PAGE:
While each of the provinces (except Quebec) and two of the territories of Canada have Provincial Nominee Programs (PNPs) in place, not everyone is eligible to apply to these programs. Most PNP streams offered by the provinces and territories require applicants to have a job offer in place. The provinces that do not require a job offer for some PNP streams look at other factors such as the applicant’s primary National Occupational Classification (NOC) code, Comprehensive Ranking System score and any connections that they may have to the specific province or territory.
Misconception 5: Language scores don’t matter if you speak French or English
All candidates who create an Express Entry profile are required to take an approved language test in French or English. It does not matter if you did a degree in French or English or come from a country whose first language is French or English. Many applicants believe that as long as they write the approved test and obtain the minimum scores required for their immigration program that their score will be as high as possible. This is not correct. The way that the CRS score works, applicants who achieve a Canadian Language Benchmark (CLB) level 9 will have higher scores than those who achieve the minimum requirements, and there are even more points available for those who reach CLB level 10 or above.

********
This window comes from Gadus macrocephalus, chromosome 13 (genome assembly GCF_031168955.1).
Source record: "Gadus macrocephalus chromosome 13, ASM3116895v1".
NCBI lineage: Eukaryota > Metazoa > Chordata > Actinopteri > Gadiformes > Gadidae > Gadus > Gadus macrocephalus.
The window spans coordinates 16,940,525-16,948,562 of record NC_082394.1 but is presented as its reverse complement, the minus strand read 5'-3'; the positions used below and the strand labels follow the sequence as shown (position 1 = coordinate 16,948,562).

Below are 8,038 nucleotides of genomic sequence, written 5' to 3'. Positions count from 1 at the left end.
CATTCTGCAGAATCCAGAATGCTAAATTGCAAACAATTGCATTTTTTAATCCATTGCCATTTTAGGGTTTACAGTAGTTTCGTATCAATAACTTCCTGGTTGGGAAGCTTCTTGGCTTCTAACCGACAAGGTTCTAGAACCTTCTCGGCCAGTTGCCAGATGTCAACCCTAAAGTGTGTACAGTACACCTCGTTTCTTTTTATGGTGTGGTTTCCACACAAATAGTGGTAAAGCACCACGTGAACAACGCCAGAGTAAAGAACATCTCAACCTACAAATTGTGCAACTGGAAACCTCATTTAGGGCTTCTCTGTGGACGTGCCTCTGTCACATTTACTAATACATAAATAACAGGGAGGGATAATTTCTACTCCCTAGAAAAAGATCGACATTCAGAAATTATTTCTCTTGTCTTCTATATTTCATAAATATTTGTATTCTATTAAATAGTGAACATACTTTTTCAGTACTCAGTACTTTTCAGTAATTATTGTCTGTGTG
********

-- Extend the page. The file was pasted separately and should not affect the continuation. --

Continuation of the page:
Misconception 6: You need a job offer to submit an Express Entry profile
Not all candidates require a job offer to be eligible for Express Entry. Depending on which immigration program you are eligible for, you may not require a job offer from a Canadian employer. For Federal Skilled Worker, certain candidates may need a valid job offer to meet the minimum FSW points threshold, but many candidates meet this threshold without a job offer. For Federal Skilled Trades, candidates may need a valid job offer in order to meet the minimum program requirements, but a job offer is not required if they have a certificate of qualification to practice their trade issued by a provincial or territorial authority in Canada. Those candidates that do have a valid job offer will receive an additional 50 or 200 points on their CRS score depending on their job’s NOC skill level. In summary, a job offer is not always required to create an Express Entry profile, but it does help your chances of being invited to apply for permanent residence.
Misconception 7: Express Entry is a lottery system